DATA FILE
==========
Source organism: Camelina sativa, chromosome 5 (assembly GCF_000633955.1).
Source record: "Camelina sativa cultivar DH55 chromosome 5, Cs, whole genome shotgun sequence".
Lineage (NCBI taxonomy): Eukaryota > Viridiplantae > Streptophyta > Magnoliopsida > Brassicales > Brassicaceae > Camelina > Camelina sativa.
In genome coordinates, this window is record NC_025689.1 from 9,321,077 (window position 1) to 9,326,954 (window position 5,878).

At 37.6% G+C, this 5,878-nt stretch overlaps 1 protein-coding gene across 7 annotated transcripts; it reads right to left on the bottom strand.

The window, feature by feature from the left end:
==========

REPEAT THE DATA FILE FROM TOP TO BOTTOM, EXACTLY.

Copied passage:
Source organism: Camelina sativa, chromosome 5 (assembly GCF_000633955.1).
Source record: "Camelina sativa cultivar DH55 chromosome 5, Cs, whole genome shotgun sequence".
Lineage (NCBI taxonomy): Eukaryota > Viridiplantae > Streptophyta > Magnoliopsida > Brassicales > Brassicaceae > Camelina > Camelina sativa.
In genome coordinates, this window is record NC_025689.1 from 9,321,077 (window position 1) to 9,326,954 (window position 5,878).

At 37.6% G+C, this 5,878-nt stretch overlaps 1 protein-coding gene across 7 annotated transcripts; it reads right to left on the bottom strand.

The window, feature by feature from the left end: